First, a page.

MR. LEVINE: OK, thank you.

MS. JOHNSON: Any other questions?

MR. KNOFF: This is Howie Knoff, State of Arkansas, State Improvement Grant Director. Sandy, have you had more success with certain disability groups than others with your data?

DR. CHRISTENSON: The students with disabilities that have been in our projects have primarily been students with learning disabilities or students with emotional and behavioral disabilities. We have not analyzed our data as a function of disability status. We have not compared the effect of Check & Connect with students identified with LD versus the effect of Check & Connect with students identified with EBD.

Although I do not have the empirical data to address your question, my gut level sense is that it works well with students regardless of disability category. There are core elements that are very sound in the theoretical literature, such as building relationships with students, being persistent in keeping education very salient, and helping disengaging students meet the challenge and the demands of the school setting. They may differ a little bit for a child who's having more of an academic issue from a behavioral issue, but they're both critically important. And we individualize the intervention and tailor it to student needs, family and school considerations, and resources that can be leveraged from the community to meet either an academic or a behavioral need. I think Check & Connect is an intervention that works with either group. But from an empirical point of view we haven't done an analysis with that.

MR. KNOFF: OK, thank you.

DR. LEHR: I would like to add something to that as well, because Check & Connect has not only been used with students with disabilities, it's also been used with students without disabilities, ranging in grade level from kindergarten to twelfth grade, and in a variety of settings, including urban and suburban settings. There have been several different applications of the model.

DR. CHRISTENSON: In addition, we have implemented the intervention outside of the Minneapolis area. There is an Atlanta school district implementation that has linked to early literacy as well.

MS. JOHNSON: Any other questions from the audience for Cammy or Sandy?

MR. DENNIS: Sandy, it's Lawrence Dennis from the State of Ohio. I have a quick question, I guess twofold. Of the high school students that you were working with, what impact did your holding the kids to the consequence of graduation exams have to do with -- did it have any impact on these students? And do you have any evidence that shows -- in our state many of these kids are gone before they even get into high school. How do you address that issue?

DR. CHRISTENSON: Let me take your second question first. I think you've raised a critically important issue. Part of the construct of engagement is that we really need to engage students as learners much earlier than working with them in ninth grade. As a matter of fact, I'm an advocate, of doing so from day one in our schools. It would be interesting to see what would happen if we could do that with students with or without disabilities that were showing particular signs of early school withdrawal. What would happen to them, or how would they look when they were in ninth grade?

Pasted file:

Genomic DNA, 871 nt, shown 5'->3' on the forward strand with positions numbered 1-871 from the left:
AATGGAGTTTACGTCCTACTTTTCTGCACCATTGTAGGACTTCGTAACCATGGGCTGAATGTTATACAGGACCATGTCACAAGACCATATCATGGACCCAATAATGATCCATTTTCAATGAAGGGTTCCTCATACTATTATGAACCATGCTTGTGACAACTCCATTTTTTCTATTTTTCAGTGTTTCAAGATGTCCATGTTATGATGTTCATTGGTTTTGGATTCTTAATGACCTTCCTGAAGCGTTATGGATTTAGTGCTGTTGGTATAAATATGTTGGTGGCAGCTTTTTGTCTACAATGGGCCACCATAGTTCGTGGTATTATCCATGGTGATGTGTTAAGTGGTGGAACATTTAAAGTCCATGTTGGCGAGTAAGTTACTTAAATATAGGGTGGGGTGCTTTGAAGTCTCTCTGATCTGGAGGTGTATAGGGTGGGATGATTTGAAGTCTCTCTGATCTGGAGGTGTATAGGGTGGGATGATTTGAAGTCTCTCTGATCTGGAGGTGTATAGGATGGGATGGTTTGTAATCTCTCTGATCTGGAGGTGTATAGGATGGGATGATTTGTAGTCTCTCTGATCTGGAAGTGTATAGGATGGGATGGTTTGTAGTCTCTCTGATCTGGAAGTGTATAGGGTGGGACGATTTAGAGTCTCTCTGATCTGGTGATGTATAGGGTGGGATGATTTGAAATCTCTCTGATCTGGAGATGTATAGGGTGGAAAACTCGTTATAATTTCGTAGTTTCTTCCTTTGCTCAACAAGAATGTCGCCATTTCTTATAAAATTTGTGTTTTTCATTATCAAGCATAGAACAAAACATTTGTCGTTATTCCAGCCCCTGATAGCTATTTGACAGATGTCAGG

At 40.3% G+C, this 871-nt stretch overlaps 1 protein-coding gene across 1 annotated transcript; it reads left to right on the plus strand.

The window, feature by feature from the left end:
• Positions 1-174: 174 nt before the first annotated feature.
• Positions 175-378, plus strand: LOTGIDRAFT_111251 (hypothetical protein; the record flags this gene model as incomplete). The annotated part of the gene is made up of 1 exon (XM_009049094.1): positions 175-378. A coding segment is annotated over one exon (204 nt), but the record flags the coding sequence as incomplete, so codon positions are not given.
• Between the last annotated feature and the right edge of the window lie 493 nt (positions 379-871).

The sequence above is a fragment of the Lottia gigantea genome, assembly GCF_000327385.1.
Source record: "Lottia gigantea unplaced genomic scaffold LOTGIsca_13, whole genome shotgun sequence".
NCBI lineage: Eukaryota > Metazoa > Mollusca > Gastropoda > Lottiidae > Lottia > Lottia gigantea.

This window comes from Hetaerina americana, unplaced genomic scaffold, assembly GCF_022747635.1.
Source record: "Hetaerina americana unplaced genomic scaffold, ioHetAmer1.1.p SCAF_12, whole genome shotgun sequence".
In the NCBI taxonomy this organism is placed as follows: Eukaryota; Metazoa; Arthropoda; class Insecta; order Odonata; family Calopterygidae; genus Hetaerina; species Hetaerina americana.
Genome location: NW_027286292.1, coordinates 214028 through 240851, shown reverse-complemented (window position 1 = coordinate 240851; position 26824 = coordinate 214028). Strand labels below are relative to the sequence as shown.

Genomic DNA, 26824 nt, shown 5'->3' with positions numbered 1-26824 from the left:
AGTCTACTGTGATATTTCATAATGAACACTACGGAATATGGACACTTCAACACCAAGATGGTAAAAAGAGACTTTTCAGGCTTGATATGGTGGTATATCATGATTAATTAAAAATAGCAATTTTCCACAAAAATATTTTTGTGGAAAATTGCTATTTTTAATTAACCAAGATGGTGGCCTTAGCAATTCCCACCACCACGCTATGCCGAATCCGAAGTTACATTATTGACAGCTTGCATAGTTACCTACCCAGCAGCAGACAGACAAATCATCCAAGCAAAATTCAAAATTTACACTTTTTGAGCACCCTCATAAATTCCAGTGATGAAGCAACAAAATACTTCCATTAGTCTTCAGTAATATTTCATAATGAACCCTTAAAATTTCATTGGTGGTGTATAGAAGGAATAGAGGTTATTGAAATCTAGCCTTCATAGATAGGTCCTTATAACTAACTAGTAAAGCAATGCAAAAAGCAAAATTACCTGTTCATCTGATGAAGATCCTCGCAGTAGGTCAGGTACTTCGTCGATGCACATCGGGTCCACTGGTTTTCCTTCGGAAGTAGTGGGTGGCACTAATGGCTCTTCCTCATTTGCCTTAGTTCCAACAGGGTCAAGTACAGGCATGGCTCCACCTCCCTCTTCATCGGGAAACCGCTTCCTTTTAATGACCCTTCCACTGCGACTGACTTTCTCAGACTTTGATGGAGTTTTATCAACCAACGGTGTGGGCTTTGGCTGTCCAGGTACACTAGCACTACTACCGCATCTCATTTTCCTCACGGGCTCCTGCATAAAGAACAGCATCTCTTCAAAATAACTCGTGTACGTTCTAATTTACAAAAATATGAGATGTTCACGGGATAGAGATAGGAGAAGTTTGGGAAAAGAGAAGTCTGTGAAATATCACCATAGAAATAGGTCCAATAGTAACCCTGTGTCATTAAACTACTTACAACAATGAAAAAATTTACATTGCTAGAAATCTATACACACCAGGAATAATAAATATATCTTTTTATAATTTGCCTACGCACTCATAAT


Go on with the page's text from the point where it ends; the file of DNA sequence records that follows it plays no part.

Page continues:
When we worked on the second project (also funded by OSEP), we followed students from ninth through twelfth grades. We went back and did a record review for these students, and we could certainly see many, many signs of disengagement in these students very early on. They had very erratic attendance patterns, for example. They had behavioral concerns and academic failures. I want to underscore that you are absolutely right; - students many times have dropped out. Literature varies a bit, I often read how important the transition periods are between the eighth and ninth grade. However, many times students will leave in the middle school, never even coming to ninth grade, or they'll come to ninth grade for a short period of time, and then they have very fast ‘reabocks’ and they're out the door.

In that sample for the ninth through twelfth graders, our students did not have to take the high school exit exam. But this is all going to be changing tremendously across our states as more states are requiring passing the high school exit exam for graduation. High school graduation rates are part of the AYP (academic yearly progress) identification for schools in No Child Left Behind. I don't have an answer to your particular question from our sample data, but I think it's a very important question, and I’m aware that many people will be tracking graduation rates, certainly the effect of high stakes assessment on dropout.

MR. DENNIS: Thank you.

MR. CALDWELL: Hi, this is Keith Caldwell in Pittsburgh, Pennsylvania. You mentioned as one of your core elements for intervention the last one mentioned was the monitor follows the youth and family from school to school, program to program. I'm curious what the retention rate has been with these monitors, if that's been a difficulty or not. Because it seems like a lot of turnover we all deal with. And also if there is a change in the monitor, has that directly affected the success of the -- of the young person?